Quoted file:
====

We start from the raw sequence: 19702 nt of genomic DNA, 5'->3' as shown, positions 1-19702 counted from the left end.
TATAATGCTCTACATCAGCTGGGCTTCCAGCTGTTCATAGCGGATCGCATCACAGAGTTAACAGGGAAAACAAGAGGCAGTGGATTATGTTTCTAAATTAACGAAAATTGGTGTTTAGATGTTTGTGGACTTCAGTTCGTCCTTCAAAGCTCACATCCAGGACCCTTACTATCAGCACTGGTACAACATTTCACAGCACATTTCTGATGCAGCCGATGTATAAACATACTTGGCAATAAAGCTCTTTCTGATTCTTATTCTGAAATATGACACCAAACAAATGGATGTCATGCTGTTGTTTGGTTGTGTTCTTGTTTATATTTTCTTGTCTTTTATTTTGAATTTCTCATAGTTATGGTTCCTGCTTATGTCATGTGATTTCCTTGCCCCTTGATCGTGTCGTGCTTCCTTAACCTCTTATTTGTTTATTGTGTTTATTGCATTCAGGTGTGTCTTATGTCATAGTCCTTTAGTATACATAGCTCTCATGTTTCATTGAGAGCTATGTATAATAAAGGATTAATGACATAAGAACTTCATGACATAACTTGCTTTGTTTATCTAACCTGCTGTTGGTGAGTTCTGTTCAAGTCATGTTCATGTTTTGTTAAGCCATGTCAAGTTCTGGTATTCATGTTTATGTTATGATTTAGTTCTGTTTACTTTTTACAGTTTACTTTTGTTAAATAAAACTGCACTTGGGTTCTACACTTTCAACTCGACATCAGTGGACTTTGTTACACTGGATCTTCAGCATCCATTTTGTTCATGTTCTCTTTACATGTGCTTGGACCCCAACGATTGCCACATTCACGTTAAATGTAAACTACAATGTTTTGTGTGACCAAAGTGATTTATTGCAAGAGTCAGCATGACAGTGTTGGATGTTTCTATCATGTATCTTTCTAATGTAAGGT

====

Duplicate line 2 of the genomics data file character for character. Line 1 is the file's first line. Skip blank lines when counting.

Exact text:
TATAATGCTCTACATCAGCTGGGCTTCCAGCTGTTCATAGCGGATCGCATCACAGAGTTAACAGGGAAAACAAGAGGCAGTGGATTATGTTTCTAAATTAACGAAAATTGGTGTTTAGATGTTTGTGGACTTCAGTTCGTCCTTCAAAGCTCACATCCAGGACCCTTACTATCAGCACTGGTACAACATTTCACAGCACATTTCTGATGCAGCCGATGTATAAACATACTTGGCAATAAAGCTCTTTCTGATTCTTATTCTGAAATATGACACCAAACAAATGGATGTCATGCTGTTGTTTGGTTGTGTTCTTGTTTATATTTTCTTGTCTTTTATTTTGAATTTCTCATAGTTATGGTTCCTGCTTATGTCATGTGATTTCCTTGCCCCTTGATCGTGTCGTGCTTCCTTAACCTCTTATTTGTTTATTGTGTTTATTGCATTCAGGTGTGTCTTATGTCATAGTCCTTTAGTATACATAGCTCTCATGTTTCATTGAGAGCTATGTATAATAAAGGATTAATGACATAAGAACTTCATGACATAACTTGCTTTGTTTATCTAACCTGCTGTTGGTGAGTTCTGTTCAAGTCATGTTCATGTTTTGTTAAGCCATGTCAAGTTCTGGTATTCATGTTTATGTTATGATTTAGTTCTGTTTACTTTTTACAGTTTACTTTTGTTAAATAAAACTGCACTTGGGTTCTACACTTTCAACTCGACATCAGTGGACTTTGTTACACTGGATCTTCAGCATCCATTTTGTTCATGTTCTCTTTACATGTGCTTGGACCCCAACGATTGCCACATTCACGTTAAATGTAAACTACAATGTTTTGTGTGACCAAAGTGATTTATTGCAAGAGTCAGCATGACAGTGTTGGATGTTTCTATCATGTATCTTTCTAATGTAAGGT